With the recent brouhaha over a certain fictional work (The Davinci Code) there has been speculation about how nice it would have been if Jesus and Mary Magdalene had married, settled down, had some kids, and lived the All-Judean Dream.
Bull. Not "bull" over the historicity of it (which is certainly bull) but "bull" over the desirability of married-with-kids life for Jesus, and him for us.
Christians participate with Jesus Christ in a way that simple genetic inheritance wouldn't. Through baptism and admission into the Christian church, we don't become "Jesus' kids" but actually become, corporately, Christ's presence on the earth. Jesus Christ said that he would be present in this corporate body the way a soul is present with each human being. Jesus' direction in the Gospel of John -- "you are my friends if you do what I tell you" -- reminds us that Christ's spirit was promised to us, and aids us in living in conformity to his will. This is what is meant by saying "Jesus is Lord." Not that people like the thought that someone has control over their actions. But we accept (grudgingly or not) that many factors have control over our lives, and some are forces of evil. Unlike a will that promises gain for some and not other's, Christ's salvation of the world promises everyone and everything a part of the Kingdom of God. We can't trust others who would pull around us by the nose, but we can trust Jesus Christ because his love is comprehensive. That's where those hard-to-hear and exclusive ("nobody comes to the Father but through me") statements come from.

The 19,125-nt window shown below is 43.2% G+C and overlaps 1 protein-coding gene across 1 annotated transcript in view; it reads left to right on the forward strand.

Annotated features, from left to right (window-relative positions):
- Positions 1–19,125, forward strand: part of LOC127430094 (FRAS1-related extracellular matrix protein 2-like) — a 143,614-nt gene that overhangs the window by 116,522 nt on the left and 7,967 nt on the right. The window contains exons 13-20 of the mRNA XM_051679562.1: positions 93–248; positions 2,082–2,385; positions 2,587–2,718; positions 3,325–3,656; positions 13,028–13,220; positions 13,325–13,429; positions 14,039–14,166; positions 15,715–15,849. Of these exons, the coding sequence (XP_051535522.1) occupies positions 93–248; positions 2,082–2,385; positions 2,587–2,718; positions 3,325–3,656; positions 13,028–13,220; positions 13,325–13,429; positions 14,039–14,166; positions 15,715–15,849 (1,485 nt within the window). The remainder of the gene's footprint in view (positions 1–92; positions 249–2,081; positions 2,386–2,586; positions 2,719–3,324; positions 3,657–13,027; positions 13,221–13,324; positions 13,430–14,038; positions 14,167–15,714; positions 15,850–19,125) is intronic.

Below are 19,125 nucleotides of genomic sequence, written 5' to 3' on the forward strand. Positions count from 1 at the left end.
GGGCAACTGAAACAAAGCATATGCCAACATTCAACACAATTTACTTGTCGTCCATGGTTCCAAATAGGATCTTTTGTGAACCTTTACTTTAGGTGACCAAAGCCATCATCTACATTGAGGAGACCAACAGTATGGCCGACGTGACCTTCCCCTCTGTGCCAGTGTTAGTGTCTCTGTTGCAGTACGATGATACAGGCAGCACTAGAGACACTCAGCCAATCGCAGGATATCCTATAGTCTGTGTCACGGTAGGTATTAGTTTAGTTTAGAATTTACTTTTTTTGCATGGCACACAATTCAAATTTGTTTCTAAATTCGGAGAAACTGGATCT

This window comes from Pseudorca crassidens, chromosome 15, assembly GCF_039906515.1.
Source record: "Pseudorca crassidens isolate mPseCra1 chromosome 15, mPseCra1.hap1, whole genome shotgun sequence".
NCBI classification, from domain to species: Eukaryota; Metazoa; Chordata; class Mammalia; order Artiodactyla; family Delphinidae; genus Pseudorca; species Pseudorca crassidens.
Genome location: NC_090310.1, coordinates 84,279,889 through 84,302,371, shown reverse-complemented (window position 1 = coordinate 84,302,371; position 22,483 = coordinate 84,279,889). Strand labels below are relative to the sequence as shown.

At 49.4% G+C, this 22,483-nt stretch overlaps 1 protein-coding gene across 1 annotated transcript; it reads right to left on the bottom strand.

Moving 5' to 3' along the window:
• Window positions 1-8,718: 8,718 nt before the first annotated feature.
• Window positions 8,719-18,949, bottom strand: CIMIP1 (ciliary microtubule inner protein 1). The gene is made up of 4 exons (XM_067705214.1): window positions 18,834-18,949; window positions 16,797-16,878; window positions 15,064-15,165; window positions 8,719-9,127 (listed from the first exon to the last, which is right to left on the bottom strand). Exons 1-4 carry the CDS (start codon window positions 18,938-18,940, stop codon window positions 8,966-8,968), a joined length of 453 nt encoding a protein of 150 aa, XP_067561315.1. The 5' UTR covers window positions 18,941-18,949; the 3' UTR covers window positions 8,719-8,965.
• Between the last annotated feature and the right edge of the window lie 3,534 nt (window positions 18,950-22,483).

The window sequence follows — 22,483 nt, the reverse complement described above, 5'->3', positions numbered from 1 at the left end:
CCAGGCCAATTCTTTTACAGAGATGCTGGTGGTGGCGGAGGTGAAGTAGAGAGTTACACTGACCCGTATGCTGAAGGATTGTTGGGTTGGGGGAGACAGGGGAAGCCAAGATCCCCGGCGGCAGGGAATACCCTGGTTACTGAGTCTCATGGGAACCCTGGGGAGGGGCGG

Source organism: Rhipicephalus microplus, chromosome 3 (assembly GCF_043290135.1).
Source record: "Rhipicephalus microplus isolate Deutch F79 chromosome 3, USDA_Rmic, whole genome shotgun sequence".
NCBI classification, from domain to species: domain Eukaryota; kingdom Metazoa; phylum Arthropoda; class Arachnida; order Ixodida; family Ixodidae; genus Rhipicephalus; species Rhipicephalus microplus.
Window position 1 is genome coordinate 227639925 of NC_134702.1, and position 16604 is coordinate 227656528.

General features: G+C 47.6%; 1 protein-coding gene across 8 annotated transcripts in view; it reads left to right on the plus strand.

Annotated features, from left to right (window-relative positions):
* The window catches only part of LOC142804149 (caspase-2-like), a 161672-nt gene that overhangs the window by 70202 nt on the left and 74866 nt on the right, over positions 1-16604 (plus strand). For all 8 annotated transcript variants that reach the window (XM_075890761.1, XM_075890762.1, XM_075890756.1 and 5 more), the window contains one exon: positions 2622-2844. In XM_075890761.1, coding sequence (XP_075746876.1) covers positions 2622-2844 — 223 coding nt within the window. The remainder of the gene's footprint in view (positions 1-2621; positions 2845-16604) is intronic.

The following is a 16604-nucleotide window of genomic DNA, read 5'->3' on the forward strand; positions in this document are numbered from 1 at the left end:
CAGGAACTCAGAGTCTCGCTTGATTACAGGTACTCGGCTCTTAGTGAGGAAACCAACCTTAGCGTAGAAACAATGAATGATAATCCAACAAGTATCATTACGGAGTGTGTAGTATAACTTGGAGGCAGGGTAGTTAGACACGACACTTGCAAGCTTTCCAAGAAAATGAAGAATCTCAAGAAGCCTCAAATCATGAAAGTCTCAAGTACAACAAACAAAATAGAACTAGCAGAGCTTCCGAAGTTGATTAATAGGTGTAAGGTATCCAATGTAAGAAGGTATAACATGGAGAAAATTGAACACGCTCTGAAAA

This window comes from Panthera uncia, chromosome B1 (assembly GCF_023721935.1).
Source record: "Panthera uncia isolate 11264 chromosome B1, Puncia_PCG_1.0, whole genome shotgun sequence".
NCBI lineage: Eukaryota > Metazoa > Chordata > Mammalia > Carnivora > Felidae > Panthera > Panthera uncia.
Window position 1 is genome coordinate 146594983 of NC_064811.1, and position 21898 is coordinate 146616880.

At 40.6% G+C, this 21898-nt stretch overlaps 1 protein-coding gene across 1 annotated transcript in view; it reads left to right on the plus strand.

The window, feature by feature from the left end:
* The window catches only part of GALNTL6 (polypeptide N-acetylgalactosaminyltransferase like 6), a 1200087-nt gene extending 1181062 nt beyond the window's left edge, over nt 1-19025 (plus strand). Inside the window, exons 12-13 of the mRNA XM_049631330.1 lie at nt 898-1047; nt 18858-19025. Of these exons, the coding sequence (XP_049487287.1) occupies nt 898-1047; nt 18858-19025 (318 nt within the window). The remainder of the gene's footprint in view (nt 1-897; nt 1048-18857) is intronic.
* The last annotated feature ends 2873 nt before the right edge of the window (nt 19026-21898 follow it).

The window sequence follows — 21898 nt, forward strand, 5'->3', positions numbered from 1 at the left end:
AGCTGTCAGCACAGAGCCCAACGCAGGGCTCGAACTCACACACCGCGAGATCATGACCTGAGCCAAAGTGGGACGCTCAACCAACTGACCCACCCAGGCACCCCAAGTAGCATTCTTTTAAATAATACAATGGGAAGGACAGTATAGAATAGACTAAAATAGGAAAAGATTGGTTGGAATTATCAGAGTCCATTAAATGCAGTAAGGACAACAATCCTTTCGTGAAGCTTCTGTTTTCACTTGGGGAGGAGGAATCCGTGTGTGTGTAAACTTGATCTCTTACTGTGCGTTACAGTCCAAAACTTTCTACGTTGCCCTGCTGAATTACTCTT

Thus, as Universalists make witness, Christians don't belong to a special class of humanity that "gets the perks." We are simply that potion of humanity that got the call earlier, and have the obligation to spread this call, and the enjoyment of anticipating the produce of God's will now. The peace that "the world can neither give nor take away" is dear among them.
Of course, other systems of thought promise a similar dynamic, and we have to judge them by their products, too. I can't think of a modern society that is more mysterious and alien to my own than North Korea's. Infamously militant and isolated, the state "self-reliance" doctrine depends and depended on a "Great Leader" to catalyze the people into a revolutionary state, followed by its own version of paradise. Indeed, the people were expected to "receive" and "participate in" the Great Leader, the late Kim Il Sung. Christians should know the dynamic, and see it as the ultimate object lesson on how personality-worship, insularity, hostility, and the misuse of authority can (and has) corrupted us. Lent is the time to repent of such things, and repair them.
But I look to the Great Leader's son, the Dear Leader, with the bad hair and the owl-wide glasses, Kim Jong Il and remember that "greatness" cannot be transmitted through genetics, but it might be inherited through culture. So can wicked malice. To make Christianity a living reality in an increasingly secular society, we have to dig deeper into our inheritance. Doing things the same way probably won't work. Worn-out rhetoric, liberal or conservative, will look dated and stale. After all, Christianity is not a hereditary monarchy, but has to be reclaimed in and by each generation of believers with the imagination and generosity of spirit unknown in North Korea. Let us be very, very careful about what we accept and what we discard.
P.s. Need a Lenten experience? Try a look at one of the most dystopian and self-parodying websites I've ever seen. If only the music links worked!
Korean Friendship Association ("Official Page The Democratic People's Republic of Korea")